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Can you freeze eggs to keep them longer?

You can freeze eggs — but not whole in their shells. You'll need to crack them, and separate the yolks and whites.
You can freeze eggs — but not whole in their shells. You'll need to crack them, and separate the yolks and whites.

You're not sure exactly how it happened, but you've ended up with four dozen eggs in your refrigerator. If no one in your family is in the mood to eat massive omelets every day for the next week or so, you might assume it's a use-it-or-lose-it situation. Either you find some way to cook all those eggs, pronto, or they'll end up in the trash. You'll be glad to know that it's not such a dire state of affairs — eggs last only a few weeks in the refrigerator, but they can be frozen for up to a year.

But before you transfer a dozen eggs in their cartons straight from the refrigerator to the freezer, take a moment to think about how long it'll take you to clean out your freezer after the inevitable egg explosion. It also would be tempting to crack all of the eggs into a freezer container, secure the lid and call it a day. But you should really freeze the eggs separately — if you want to bake some muffins later on, you'll have to go through a whole lot of trouble to thaw and separate that mess of eggs. If you're planning to bake a giant cake or attempt some other recipe that would use all dozen eggs at once, by all means, freeze them all in one container, but separate is probably best.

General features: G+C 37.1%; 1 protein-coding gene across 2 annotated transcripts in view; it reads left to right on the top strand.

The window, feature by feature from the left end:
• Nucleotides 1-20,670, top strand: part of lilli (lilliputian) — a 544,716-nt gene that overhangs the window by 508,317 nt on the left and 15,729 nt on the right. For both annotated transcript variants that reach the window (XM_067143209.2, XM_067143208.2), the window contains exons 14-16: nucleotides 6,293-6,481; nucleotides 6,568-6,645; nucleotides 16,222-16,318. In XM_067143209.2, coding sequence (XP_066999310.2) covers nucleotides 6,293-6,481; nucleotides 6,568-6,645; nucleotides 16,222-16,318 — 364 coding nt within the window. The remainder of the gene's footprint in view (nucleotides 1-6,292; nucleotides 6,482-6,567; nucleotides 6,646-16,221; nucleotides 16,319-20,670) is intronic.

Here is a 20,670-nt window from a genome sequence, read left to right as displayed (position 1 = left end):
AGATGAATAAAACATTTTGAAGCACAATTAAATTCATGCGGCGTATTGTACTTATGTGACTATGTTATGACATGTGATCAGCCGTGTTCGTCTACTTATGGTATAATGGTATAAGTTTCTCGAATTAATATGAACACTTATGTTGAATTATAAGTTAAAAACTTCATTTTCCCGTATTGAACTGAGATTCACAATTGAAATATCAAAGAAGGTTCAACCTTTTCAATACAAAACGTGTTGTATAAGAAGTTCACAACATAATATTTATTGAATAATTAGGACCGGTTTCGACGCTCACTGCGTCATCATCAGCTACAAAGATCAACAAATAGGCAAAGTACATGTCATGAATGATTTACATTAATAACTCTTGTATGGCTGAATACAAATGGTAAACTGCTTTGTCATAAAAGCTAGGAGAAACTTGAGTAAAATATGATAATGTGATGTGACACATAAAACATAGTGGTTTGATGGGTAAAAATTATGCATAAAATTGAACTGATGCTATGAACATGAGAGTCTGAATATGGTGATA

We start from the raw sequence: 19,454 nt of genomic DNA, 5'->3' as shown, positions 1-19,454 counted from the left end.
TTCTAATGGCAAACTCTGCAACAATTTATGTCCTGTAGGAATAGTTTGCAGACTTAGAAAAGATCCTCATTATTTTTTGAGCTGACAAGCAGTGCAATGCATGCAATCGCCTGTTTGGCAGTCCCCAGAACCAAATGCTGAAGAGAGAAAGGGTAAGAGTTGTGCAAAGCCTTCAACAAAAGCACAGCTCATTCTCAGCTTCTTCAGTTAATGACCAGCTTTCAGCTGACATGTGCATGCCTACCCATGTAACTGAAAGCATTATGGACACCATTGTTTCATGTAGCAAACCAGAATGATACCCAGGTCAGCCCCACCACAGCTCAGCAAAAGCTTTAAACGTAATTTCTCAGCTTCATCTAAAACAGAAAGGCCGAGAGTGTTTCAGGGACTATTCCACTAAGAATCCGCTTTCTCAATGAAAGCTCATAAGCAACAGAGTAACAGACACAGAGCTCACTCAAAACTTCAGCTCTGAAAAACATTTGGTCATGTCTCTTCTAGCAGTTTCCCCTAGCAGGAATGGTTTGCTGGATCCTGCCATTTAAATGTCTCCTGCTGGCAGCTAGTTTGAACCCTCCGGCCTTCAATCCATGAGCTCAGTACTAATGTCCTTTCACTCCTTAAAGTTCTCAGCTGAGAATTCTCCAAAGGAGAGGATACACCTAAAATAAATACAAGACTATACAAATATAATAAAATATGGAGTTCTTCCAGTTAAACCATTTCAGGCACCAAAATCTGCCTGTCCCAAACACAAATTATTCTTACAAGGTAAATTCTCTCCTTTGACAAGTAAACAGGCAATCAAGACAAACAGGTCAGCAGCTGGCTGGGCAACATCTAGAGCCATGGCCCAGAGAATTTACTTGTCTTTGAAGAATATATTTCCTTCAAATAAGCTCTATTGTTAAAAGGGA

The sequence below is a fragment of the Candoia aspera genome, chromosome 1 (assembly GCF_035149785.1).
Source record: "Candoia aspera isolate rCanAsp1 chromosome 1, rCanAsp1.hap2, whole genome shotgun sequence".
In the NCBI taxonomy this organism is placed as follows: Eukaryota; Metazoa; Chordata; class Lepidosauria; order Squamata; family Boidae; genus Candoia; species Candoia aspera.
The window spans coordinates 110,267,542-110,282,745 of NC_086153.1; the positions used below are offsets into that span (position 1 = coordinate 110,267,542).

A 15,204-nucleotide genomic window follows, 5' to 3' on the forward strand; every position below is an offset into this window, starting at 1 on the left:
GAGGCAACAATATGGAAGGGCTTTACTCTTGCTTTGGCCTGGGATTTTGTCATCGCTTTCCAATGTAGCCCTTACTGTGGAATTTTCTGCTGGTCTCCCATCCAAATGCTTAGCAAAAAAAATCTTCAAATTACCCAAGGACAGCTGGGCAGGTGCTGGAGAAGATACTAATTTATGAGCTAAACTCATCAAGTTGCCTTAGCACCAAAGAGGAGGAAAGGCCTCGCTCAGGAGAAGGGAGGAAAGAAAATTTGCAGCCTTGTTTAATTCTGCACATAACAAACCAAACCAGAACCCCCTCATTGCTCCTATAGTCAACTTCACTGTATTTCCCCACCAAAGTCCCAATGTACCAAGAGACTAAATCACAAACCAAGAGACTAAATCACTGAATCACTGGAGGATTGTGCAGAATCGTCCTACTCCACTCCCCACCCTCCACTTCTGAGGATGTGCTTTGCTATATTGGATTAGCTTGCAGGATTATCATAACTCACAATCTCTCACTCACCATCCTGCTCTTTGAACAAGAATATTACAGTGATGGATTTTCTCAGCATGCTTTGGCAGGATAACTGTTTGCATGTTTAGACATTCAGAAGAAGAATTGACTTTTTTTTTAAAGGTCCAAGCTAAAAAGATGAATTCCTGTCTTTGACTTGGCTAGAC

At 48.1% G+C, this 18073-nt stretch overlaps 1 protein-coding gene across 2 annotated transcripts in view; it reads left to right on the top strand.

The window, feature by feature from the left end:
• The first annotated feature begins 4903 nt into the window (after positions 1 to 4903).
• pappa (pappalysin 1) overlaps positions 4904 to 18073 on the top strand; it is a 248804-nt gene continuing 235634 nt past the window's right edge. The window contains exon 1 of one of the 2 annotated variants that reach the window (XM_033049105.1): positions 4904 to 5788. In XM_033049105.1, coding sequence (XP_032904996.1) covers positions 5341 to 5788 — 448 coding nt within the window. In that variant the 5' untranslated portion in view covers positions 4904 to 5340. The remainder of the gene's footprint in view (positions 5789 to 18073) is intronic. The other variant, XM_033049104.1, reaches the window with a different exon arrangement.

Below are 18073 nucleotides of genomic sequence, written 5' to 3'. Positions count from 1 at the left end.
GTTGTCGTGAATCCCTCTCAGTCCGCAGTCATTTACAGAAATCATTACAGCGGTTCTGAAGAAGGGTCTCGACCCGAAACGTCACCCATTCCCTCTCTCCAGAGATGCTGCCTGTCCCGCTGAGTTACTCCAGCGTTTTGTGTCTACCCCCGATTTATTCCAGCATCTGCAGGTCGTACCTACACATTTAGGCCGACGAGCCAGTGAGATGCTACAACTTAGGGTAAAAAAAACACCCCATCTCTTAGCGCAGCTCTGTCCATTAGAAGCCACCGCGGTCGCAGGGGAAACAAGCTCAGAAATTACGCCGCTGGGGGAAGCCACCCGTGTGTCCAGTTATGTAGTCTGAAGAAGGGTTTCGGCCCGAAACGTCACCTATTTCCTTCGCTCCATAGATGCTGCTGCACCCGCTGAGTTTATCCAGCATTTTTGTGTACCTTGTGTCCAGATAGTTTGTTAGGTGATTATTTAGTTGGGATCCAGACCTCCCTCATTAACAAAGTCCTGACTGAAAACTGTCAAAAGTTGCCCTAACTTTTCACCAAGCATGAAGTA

Freezing the eggs separately does take a bit more work than cracking and dumping, but it's not too bad — all you need is an ice cube tray. You can freeze them whole or separate the yolks from the whites. Whole eggs are easy: Just beat them all together and pour 3 tablespoons into each section of the tray. Cover the tray with plastic wrap and then, when they're totally frozen, transfer them into a freezer bag or another container.

If you're freezing just the whites, put one white into each section, freeze and then transfer (or, if you have all the egg whites in one container, 2 tablespoons equals one egg white). Yolks without whites require a little more work because they don't freeze very well on their own — the texture just won't be the same when they're thawed out. It helps if you know what you might use the yolks for: If you want to use them for baking or desserts, add 1-1/2 teaspoons of sugar to every four yolks. If these will be main-course eggs, add 1/8 teaspoon of salt to every four yolks. This will keep them at their best when you use them later. You can also freeze hard-boiled yolks (but not the whites, which will become tough and runny).

Some tips for the thawing process: It's best to put the eggs into the refrigerator overnight or stick them under cold running water. Whole eggs and yolks should be used right away, but the whites will be better if you let them sit at room temperature for a half-hour or so. Then go ahead and cook away, secure in the knowledge that you let no eggs go to waste.